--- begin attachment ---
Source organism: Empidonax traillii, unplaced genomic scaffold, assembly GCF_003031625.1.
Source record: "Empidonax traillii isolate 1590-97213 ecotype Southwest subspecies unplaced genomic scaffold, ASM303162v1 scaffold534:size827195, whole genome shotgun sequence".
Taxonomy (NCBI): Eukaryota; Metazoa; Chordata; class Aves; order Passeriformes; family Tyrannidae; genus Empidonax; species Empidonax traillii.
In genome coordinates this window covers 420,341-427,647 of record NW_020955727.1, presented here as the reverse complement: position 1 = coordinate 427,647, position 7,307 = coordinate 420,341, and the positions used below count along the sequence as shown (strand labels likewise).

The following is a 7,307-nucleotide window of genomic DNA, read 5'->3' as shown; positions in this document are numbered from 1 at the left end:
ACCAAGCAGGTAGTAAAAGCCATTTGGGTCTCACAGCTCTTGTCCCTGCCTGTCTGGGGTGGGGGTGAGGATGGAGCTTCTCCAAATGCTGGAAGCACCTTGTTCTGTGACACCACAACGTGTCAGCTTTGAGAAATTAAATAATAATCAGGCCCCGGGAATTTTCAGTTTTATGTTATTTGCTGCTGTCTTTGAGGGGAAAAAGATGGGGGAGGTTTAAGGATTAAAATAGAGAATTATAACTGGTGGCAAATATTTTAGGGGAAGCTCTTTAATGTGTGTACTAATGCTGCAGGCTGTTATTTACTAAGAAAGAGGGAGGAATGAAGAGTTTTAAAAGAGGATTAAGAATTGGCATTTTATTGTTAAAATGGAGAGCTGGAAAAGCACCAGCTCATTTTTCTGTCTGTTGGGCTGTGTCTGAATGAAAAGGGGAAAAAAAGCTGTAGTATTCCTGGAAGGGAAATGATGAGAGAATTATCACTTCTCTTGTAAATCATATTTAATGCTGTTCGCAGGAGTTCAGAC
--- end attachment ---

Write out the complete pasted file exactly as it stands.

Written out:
Source organism: Empidonax traillii, unplaced genomic scaffold, assembly GCF_003031625.1.
Source record: "Empidonax traillii isolate 1590-97213 ecotype Southwest subspecies unplaced genomic scaffold, ASM303162v1 scaffold534:size827195, whole genome shotgun sequence".
Taxonomy (NCBI): Eukaryota; Metazoa; Chordata; class Aves; order Passeriformes; family Tyrannidae; genus Empidonax; species Empidonax traillii.
In genome coordinates this window covers 420,341-427,647 of record NW_020955727.1, presented here as the reverse complement: position 1 = coordinate 427,647, position 7,307 = coordinate 420,341, and the positions used below count along the sequence as shown (strand labels likewise).

The following is a 7,307-nucleotide window of genomic DNA, read 5'->3' as shown; positions in this document are numbered from 1 at the left end:
ACCAAGCAGGTAGTAAAAGCCATTTGGGTCTCACAGCTCTTGTCCCTGCCTGTCTGGGGTGGGGGTGAGGATGGAGCTTCTCCAAATGCTGGAAGCACCTTGTTCTGTGACACCACAACGTGTCAGCTTTGAGAAATTAAATAATAATCAGGCCCCGGGAATTTTCAGTTTTATGTTATTTGCTGCTGTCTTTGAGGGGAAAAAGATGGGGGAGGTTTAAGGATTAAAATAGAGAATTATAACTGGTGGCAAATATTTTAGGGGAAGCTCTTTAATGTGTGTACTAATGCTGCAGGCTGTTATTTACTAAGAAAGAGGGAGGAATGAAGAGTTTTAAAAGAGGATTAAGAATTGGCATTTTATTGTTAAAATGGAGAGCTGGAAAAGCACCAGCTCATTTTTCTGTCTGTTGGGCTGTGTCTGAATGAAAAGGGGAAAAAAAGCTGTAGTATTCCTGGAAGGGAAATGATGAGAGAATTATCACTTCTCTTGTAAATCATATTTAATGCTGTTCGCAGGAGTTCAGAC